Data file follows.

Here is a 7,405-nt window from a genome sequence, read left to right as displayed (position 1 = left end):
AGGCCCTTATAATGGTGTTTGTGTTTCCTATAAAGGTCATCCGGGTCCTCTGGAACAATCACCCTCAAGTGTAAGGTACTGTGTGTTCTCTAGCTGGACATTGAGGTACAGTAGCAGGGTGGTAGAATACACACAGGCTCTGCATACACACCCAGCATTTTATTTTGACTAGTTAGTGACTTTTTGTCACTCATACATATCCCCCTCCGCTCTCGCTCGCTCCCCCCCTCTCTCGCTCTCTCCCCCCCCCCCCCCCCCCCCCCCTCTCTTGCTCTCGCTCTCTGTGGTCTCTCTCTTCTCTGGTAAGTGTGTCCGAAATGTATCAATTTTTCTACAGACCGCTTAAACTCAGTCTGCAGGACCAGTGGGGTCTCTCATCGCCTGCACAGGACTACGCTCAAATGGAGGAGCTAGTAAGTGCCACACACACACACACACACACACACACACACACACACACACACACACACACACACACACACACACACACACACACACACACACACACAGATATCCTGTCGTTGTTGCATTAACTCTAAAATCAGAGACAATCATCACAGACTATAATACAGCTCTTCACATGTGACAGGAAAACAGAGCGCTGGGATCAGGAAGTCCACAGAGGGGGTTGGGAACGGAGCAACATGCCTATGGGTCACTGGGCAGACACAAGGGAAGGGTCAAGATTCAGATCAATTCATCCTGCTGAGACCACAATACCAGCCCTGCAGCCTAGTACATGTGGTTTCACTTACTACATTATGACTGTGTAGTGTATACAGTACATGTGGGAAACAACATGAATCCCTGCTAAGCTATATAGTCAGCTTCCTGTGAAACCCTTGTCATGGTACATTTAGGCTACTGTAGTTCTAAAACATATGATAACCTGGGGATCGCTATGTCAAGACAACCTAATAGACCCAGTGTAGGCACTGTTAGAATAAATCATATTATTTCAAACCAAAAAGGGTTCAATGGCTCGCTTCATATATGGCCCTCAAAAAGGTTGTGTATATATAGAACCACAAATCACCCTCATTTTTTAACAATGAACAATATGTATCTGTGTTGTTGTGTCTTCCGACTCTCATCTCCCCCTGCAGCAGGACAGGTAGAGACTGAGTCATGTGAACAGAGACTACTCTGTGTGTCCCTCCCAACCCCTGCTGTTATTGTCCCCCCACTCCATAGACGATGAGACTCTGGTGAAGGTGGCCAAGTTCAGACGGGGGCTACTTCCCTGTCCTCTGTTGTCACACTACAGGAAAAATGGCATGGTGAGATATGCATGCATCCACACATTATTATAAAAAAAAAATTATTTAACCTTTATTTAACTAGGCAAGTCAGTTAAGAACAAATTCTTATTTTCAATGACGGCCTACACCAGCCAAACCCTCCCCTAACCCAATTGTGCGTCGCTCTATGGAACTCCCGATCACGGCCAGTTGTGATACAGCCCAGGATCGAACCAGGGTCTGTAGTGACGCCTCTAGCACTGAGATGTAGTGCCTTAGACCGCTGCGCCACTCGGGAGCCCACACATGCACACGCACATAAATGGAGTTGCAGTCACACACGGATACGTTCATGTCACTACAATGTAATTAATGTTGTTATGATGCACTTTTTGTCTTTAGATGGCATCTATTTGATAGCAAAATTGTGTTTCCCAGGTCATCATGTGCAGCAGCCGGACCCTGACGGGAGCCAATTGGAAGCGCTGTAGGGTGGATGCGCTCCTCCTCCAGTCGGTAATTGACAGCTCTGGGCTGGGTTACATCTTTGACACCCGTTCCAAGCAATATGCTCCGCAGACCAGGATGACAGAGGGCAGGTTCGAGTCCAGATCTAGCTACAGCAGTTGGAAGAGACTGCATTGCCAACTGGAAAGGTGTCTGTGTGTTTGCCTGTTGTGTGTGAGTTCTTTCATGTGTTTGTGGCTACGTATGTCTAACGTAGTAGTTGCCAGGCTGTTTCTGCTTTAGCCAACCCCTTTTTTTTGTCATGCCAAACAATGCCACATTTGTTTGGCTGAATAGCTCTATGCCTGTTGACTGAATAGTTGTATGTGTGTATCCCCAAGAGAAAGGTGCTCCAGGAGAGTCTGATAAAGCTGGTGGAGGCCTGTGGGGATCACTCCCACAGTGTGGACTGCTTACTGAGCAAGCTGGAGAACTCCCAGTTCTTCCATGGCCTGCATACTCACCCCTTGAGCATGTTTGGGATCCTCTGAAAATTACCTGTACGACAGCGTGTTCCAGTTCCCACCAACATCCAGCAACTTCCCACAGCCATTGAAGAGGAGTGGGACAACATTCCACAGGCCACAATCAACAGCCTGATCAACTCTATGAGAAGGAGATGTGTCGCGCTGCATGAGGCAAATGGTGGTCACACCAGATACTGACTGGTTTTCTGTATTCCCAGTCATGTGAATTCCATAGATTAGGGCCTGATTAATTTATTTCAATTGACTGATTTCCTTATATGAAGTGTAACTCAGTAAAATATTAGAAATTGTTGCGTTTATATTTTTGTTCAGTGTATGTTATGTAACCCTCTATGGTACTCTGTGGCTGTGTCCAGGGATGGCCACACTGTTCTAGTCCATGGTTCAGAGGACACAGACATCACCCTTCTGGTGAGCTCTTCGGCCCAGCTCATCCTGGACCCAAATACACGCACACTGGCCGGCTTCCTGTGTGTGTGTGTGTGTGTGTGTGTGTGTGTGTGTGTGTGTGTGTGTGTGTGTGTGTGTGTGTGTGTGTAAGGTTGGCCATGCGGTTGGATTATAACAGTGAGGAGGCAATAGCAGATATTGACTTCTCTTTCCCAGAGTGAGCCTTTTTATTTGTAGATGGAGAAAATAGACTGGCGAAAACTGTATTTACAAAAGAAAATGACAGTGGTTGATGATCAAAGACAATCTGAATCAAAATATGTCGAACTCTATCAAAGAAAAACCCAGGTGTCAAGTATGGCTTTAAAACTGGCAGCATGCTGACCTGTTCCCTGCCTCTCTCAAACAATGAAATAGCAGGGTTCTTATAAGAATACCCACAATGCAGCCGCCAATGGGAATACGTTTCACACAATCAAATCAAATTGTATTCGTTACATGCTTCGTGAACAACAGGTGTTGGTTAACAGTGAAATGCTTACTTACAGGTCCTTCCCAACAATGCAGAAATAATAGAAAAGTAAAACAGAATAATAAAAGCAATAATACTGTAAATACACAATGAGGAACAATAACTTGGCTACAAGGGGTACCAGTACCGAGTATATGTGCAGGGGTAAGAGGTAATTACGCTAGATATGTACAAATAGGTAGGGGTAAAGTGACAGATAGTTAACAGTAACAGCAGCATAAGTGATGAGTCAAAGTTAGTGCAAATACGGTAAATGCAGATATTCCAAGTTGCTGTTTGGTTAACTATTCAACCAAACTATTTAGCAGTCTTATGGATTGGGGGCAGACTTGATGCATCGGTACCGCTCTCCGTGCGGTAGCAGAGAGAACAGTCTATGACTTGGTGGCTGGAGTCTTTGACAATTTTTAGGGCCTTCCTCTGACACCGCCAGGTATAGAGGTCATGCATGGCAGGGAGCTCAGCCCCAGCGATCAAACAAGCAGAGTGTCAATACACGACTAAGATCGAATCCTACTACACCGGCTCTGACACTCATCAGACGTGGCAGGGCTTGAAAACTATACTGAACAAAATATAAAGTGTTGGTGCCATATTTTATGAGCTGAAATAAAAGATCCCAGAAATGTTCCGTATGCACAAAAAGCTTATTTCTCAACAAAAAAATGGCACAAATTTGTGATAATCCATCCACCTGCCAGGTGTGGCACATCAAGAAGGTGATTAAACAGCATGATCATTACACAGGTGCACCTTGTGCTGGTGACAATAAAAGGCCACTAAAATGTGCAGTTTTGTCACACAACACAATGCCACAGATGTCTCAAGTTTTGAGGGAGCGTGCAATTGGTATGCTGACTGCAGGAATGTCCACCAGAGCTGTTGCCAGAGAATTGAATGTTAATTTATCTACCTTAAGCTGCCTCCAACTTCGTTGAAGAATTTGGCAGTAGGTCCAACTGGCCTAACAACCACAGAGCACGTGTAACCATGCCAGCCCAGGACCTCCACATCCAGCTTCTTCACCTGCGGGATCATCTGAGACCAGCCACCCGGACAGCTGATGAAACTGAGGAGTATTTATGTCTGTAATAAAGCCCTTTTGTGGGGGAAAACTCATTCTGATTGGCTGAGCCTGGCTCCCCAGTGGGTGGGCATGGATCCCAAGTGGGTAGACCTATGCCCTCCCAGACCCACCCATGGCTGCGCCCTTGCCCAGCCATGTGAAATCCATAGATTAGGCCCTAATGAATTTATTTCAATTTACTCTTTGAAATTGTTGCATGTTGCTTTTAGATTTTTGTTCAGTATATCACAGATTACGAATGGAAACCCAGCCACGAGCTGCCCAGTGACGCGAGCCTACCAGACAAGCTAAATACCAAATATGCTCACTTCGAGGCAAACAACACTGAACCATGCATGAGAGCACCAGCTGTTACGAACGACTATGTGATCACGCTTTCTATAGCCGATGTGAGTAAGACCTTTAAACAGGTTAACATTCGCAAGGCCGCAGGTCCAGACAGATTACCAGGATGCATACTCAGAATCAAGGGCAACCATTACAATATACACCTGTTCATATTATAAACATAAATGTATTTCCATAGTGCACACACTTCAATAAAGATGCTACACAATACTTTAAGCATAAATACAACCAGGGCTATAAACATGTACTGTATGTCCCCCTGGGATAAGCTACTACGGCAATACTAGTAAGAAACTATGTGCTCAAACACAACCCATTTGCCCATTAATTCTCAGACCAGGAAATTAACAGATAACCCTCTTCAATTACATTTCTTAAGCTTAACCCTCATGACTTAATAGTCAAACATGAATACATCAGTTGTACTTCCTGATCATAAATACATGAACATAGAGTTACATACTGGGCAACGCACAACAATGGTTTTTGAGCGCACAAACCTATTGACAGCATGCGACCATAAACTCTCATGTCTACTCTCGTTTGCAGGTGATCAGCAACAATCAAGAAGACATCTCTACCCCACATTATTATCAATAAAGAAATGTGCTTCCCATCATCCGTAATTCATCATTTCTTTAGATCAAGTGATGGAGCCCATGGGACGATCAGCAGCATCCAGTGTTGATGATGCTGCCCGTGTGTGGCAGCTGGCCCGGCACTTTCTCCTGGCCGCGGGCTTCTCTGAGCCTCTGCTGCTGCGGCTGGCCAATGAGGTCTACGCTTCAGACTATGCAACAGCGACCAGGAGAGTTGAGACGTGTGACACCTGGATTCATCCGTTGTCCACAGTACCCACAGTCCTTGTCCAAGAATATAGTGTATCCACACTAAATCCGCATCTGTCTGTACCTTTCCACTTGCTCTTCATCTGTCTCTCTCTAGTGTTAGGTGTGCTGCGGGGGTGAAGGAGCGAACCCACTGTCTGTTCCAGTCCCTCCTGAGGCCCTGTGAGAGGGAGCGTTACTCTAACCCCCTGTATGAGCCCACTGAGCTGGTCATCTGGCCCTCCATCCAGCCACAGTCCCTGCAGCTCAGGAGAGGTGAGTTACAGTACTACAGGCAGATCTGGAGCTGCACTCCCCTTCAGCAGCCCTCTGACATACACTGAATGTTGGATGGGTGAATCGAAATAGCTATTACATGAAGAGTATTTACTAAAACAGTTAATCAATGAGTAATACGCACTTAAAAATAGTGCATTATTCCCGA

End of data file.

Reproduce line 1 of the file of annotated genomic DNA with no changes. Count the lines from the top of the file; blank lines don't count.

Here is a 7,405-nt window from a genome sequence, read left to right as displayed (position 1 = left end):